17 states to sue Trump administration over visa rules for students

Harvard, MIT were among first colleges to challenge the Trump administration's move

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Attorneys general in 17 states and the district of Columbia have filed a lawsuit against the Trump administration over its guidance to not allow foreign students to take online-only courses this fall semester.

Harvard University and Massachusetts Institute of Technology (MIT) were among the first colleges to sue the Trump administration. Now, other schools have signed court briefs against the US Immigration and Customs Enforcement in federal court in Boston. 

On May 9, President Donald Trump, who won the elections with a promise to reduce the number of immigrants, announced that he would ban the H-1B visa, a decision several tech companies including Apple and Microsoft opposed. 

On July 7 the US government announced the directive that it can deport students enrolled in US universities if they are attending online lectures. On July 8 MIT and Harvard University announced that they are suing the government over the directive.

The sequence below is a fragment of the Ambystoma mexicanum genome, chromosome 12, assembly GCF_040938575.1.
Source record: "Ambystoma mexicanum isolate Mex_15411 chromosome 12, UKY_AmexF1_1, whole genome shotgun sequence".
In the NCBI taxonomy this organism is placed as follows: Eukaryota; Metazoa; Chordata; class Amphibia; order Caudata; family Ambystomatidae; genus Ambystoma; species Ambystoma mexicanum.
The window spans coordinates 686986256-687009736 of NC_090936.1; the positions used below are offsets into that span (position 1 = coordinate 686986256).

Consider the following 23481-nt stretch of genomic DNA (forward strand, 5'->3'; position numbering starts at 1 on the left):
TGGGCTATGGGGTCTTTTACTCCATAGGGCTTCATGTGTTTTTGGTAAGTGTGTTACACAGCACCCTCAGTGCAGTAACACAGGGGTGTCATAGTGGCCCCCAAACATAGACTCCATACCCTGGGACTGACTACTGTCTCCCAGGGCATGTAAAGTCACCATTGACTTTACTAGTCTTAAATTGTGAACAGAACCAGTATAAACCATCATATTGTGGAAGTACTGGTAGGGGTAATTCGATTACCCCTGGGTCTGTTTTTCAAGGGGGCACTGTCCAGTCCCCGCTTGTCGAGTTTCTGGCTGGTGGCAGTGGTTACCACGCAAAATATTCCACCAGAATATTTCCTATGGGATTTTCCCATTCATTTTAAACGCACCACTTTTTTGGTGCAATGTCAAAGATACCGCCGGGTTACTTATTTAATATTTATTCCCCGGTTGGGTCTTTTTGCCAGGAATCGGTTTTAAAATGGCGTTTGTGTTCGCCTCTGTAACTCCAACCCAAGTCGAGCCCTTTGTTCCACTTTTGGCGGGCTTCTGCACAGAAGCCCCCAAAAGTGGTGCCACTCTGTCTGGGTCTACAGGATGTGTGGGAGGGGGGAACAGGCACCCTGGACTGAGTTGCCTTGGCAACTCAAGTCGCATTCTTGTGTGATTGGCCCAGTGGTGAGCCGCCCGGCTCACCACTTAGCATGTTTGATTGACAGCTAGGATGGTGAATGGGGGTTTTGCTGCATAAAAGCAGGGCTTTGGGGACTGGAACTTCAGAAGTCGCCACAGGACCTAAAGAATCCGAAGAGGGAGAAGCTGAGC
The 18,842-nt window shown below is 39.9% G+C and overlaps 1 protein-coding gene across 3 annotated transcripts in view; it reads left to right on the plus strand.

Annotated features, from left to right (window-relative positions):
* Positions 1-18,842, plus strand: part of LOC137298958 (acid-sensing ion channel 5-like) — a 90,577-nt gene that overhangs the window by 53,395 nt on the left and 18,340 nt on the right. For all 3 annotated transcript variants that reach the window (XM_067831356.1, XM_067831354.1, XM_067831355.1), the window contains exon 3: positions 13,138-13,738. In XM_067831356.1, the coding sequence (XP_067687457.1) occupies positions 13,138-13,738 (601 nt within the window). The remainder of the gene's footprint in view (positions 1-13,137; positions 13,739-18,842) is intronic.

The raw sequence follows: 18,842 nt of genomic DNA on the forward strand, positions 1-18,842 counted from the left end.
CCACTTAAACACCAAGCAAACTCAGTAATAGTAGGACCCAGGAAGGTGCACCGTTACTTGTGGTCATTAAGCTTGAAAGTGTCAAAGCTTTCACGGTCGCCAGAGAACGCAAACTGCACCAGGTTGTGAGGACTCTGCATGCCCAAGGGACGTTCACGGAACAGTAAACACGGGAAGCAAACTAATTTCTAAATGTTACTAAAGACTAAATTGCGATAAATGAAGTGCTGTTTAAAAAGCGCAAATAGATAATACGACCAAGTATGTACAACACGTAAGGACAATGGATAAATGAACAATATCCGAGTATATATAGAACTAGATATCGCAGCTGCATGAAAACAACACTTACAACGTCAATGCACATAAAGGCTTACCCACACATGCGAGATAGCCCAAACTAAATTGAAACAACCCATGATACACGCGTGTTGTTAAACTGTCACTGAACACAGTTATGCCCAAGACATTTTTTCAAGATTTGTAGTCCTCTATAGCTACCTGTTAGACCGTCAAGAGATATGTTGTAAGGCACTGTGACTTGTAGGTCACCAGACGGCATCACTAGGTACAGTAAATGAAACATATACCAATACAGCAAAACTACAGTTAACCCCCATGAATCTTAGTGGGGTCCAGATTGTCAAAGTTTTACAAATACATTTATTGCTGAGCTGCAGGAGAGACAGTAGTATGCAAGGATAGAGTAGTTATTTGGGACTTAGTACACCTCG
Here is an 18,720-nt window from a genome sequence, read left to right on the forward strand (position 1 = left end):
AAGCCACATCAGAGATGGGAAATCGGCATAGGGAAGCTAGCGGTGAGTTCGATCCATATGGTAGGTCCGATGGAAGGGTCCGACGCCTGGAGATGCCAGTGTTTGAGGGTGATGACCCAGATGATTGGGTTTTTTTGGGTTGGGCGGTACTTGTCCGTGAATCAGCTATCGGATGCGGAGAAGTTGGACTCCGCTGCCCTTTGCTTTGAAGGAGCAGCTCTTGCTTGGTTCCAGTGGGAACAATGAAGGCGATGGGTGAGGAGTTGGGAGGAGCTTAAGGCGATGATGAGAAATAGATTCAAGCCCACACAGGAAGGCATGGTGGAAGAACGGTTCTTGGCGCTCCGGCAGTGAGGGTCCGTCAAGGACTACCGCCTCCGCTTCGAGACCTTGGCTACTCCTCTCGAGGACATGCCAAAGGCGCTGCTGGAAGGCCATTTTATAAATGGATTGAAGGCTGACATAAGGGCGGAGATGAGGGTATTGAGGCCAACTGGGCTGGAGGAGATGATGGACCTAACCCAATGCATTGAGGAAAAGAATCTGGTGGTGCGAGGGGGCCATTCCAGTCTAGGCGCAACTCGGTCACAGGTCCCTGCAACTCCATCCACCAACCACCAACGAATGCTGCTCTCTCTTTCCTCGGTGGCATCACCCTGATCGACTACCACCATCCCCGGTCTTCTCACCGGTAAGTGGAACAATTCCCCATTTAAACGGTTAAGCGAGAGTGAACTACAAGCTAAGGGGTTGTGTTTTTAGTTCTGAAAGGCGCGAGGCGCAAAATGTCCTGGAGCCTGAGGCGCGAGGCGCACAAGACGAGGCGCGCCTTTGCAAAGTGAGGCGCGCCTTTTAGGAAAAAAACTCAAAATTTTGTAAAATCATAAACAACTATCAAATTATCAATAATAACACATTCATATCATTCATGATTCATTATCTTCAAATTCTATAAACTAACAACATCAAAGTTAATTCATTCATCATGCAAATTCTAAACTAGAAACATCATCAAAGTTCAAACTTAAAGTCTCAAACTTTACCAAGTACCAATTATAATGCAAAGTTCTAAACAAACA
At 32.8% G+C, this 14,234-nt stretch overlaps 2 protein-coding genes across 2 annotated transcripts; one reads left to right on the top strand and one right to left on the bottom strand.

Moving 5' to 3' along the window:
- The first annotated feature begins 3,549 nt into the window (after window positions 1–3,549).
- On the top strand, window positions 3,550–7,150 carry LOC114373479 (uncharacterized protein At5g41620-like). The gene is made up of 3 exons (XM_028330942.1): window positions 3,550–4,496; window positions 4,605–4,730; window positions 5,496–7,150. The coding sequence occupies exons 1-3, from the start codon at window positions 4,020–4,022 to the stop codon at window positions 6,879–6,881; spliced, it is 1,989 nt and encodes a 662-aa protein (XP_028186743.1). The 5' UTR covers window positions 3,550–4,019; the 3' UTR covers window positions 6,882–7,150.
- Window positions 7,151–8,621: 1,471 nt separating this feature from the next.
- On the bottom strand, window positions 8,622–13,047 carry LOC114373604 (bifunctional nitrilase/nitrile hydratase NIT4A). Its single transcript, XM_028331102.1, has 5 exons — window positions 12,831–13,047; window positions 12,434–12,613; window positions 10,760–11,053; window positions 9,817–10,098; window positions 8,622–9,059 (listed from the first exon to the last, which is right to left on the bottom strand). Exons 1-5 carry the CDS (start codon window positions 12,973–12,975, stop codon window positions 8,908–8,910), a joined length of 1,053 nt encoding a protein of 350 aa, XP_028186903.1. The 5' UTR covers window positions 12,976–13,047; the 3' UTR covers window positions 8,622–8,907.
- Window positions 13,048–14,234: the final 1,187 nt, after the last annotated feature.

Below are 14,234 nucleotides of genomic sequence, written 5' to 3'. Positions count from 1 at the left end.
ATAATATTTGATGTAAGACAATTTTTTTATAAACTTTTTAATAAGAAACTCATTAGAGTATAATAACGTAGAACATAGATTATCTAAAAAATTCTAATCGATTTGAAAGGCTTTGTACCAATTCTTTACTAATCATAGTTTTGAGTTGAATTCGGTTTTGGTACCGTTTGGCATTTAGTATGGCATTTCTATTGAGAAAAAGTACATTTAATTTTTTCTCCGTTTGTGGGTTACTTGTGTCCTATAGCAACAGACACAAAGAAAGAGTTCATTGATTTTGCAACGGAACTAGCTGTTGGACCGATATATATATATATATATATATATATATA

Hundreds and thousands of Indian students face uncertainty if the move is put into effect. 

The multistate effort, filed in the US District Court in Massachusetts on Monday also seeks to stop the policy from going into effect while the case is being decided.

The attorneys general also said that the regulation, “fails to consider the harm to international students and their families whose lives will be upended” and that it “will also cause irreparable harm to the public health and the economy” of their states.

Last week, California Attorney Visa requirements for students have always been strict and coming to the US to take online-only courses has been prohibited. ICE (Immigration and Customs Enforcement) suggested that students currently enrolled in the US consider other measures, like transferring to schools with in-person instruction.

It also maintained that it has taken into consideration the prohibition of attending online-only classes.